Another problematic area is the available communication networks to the force. A good reliable communication system is important for the effective functioning of police organisation. The Bureau Police Research & Development data of 2019 shows that across all states and UTs, there are 200 police stations which do not have wireless/mobile.
The data also highlights the underutilisation of funds allocated under the Modernisation of Police Forces (MPF) Scheme. The total budget allocated to police in all the states/union territories in 2017-18 was Rs 1,27,275.27 crore but the total police expenditure was Rs 1,18,211.24 crore. This shows that the budget was underutilised.
Twenty four years ago, in 1996, two retired Director Generals of Police, Prakash Singh and N K Singh filed a public interest litigation in the Supreme Court of India to implement National Police Commission recommendations. Seven directives were suggested for reforms.
These seven directives include setting up of State Security Commissions to ensure that the state government does not exercise unwarranted influence on the police, fixing the tenure and selection of the DGP, a minimum tenure for the Inspector General of Police, separation of investigation and law and order functions, setting up of Police Establishment Boards, creating a Police Complaints Authority and forming a National Security Commission.
In 2006, the Supreme Court asked states and Union Territories to comply with these directives. In 2010, the Supreme Court issued notice to four states- Maharashtra, Uttar Pradesh, Karnataka and West Bengal for total non-compliance.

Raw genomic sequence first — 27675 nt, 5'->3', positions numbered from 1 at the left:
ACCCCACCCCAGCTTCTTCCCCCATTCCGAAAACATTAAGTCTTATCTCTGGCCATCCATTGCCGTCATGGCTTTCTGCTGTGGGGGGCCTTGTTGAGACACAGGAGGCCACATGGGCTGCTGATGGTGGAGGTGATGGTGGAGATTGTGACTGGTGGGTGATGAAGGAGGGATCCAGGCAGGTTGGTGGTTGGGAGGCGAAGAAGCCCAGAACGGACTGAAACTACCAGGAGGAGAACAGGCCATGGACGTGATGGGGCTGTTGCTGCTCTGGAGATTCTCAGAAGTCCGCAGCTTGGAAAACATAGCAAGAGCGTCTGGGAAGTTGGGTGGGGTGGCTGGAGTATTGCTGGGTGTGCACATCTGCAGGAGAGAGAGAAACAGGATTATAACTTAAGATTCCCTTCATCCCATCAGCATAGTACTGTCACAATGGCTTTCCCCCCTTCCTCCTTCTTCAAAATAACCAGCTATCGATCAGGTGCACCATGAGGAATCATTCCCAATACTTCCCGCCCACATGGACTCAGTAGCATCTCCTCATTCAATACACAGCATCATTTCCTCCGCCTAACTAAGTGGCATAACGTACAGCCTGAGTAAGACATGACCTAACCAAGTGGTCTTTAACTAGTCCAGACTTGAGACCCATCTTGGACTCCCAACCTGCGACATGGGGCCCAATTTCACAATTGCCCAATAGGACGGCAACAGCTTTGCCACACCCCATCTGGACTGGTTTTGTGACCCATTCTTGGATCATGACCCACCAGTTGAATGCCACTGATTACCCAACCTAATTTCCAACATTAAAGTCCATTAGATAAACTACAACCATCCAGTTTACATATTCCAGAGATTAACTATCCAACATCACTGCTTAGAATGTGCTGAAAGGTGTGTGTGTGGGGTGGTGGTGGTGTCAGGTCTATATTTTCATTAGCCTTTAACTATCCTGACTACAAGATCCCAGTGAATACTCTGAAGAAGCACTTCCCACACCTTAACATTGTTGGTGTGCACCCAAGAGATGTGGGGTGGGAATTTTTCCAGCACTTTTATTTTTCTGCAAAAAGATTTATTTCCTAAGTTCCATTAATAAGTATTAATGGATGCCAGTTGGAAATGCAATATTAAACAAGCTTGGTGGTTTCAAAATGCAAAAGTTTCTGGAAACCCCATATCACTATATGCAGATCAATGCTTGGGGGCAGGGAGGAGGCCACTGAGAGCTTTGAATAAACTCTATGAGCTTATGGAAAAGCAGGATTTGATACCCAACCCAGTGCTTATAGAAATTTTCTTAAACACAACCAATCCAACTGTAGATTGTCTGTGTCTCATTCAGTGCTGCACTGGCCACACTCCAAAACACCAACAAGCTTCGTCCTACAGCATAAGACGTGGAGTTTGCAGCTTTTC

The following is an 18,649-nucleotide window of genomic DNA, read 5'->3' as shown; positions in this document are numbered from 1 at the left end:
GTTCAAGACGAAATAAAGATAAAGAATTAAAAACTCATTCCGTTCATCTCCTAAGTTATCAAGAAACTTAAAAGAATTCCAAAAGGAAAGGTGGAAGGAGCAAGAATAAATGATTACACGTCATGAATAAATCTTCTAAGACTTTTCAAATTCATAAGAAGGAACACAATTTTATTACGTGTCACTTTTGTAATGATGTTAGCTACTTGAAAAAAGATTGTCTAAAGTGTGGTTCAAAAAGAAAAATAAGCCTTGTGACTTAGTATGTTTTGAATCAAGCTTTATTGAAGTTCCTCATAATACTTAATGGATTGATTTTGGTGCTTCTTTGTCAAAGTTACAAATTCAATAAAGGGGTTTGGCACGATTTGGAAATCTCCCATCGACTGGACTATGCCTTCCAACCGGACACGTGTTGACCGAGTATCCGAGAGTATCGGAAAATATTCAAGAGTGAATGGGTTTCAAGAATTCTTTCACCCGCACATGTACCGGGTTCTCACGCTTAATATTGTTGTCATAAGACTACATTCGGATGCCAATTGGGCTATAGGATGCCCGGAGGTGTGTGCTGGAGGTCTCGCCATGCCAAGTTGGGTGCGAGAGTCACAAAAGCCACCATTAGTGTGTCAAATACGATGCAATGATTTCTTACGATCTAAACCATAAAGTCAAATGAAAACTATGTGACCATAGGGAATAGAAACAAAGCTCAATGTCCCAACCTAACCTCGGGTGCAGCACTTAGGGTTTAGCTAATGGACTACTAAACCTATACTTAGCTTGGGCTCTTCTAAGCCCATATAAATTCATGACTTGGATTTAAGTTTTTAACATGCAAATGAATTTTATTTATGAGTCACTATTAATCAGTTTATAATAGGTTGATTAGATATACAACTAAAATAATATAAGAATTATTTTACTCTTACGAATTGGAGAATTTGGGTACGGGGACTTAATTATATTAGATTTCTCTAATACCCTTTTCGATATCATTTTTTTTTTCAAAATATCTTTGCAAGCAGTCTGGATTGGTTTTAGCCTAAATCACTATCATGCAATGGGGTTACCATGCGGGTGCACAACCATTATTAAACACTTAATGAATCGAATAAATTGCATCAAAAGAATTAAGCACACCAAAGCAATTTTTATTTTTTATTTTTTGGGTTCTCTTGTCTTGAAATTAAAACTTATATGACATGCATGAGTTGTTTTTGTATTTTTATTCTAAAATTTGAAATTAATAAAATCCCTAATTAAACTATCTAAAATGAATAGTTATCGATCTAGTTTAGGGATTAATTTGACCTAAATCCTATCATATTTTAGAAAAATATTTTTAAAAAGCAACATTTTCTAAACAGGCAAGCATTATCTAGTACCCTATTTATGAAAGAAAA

As per the Commonwealth Human Rights Initiative (CHRI) report, 2020, not even one state or Union Territory is fully compliant with the apex court directives. Majority of states are non-compliant with most of the directives.
“These reforms are very important, as they make the police independent, give the board the authority to decide transfers and postings, and ensure proper training module changes,” said Chaturvedi. “But we need to change the mentality along with reforms if we want to see visible changes. It is a long process,” he warned.
Policing has traditionally been considered a male job, and both men and women hold patriarchal ideas about women’s capabilities in this field. This is supported by the Status of Policing in India Report, 2019, which shows women make up only 7.28 per cent of India’s police force. Of these women, 90 per cent are constables, while less than one per cent hold supervisory positions.
The Status of Policing in India Report 2019 shows one in five women police personnel report not having a separate toilet for women at their station. Policewomen are likely to maintain registers, file FIRs, and do other in-house tasks while their male counterparts conduct investigations, patrol, and provide VIP security.
A large number of crimes reported show the police are poorly organised to deal with serious crimes, particularly those against women. And it does not make it any better if there are policewomen conducting the rape investigation.
“If violence and aggression are part of the larger patriarchal police behaviour, it is unlikely that the women police will deal with victims more sensitively. The only advantage of women police is that the risk of sexual abuse on the victim comes down,” said Karpagam.